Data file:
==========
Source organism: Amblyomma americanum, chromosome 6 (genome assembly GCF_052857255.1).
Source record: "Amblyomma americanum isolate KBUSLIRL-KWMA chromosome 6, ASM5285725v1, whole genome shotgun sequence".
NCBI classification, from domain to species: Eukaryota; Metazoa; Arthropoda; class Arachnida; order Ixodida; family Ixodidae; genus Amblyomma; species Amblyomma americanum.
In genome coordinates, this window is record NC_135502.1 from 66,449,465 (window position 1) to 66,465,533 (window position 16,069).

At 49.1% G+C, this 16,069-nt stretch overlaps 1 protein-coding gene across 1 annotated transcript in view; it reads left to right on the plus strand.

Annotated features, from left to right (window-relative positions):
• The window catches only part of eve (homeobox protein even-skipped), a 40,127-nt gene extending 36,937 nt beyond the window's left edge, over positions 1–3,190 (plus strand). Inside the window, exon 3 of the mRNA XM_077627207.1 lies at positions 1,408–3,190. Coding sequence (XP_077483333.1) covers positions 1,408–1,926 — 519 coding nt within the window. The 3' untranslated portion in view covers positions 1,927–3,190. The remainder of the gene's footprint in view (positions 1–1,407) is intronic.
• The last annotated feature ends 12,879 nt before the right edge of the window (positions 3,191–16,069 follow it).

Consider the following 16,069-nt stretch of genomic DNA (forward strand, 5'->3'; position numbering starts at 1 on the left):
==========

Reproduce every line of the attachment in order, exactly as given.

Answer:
Source organism: Amblyomma americanum, chromosome 6 (genome assembly GCF_052857255.1).
Source record: "Amblyomma americanum isolate KBUSLIRL-KWMA chromosome 6, ASM5285725v1, whole genome shotgun sequence".
NCBI classification, from domain to species: Eukaryota; Metazoa; Arthropoda; class Arachnida; order Ixodida; family Ixodidae; genus Amblyomma; species Amblyomma americanum.
In genome coordinates, this window is record NC_135502.1 from 66,449,465 (window position 1) to 66,465,533 (window position 16,069).

At 49.1% G+C, this 16,069-nt stretch overlaps 1 protein-coding gene across 1 annotated transcript in view; it reads left to right on the plus strand.

Annotated features, from left to right (window-relative positions):
• The window catches only part of eve (homeobox protein even-skipped), a 40,127-nt gene extending 36,937 nt beyond the window's left edge, over positions 1–3,190 (plus strand). Inside the window, exon 3 of the mRNA XM_077627207.1 lies at positions 1,408–3,190. Coding sequence (XP_077483333.1) covers positions 1,408–1,926 — 519 coding nt within the window. The 3' untranslated portion in view covers positions 1,927–3,190. The remainder of the gene's footprint in view (positions 1–1,407) is intronic.
• The last annotated feature ends 12,879 nt before the right edge of the window (positions 3,191–16,069 follow it).

Consider the following 16,069-nt stretch of genomic DNA (forward strand, 5'->3'; position numbering starts at 1 on the left):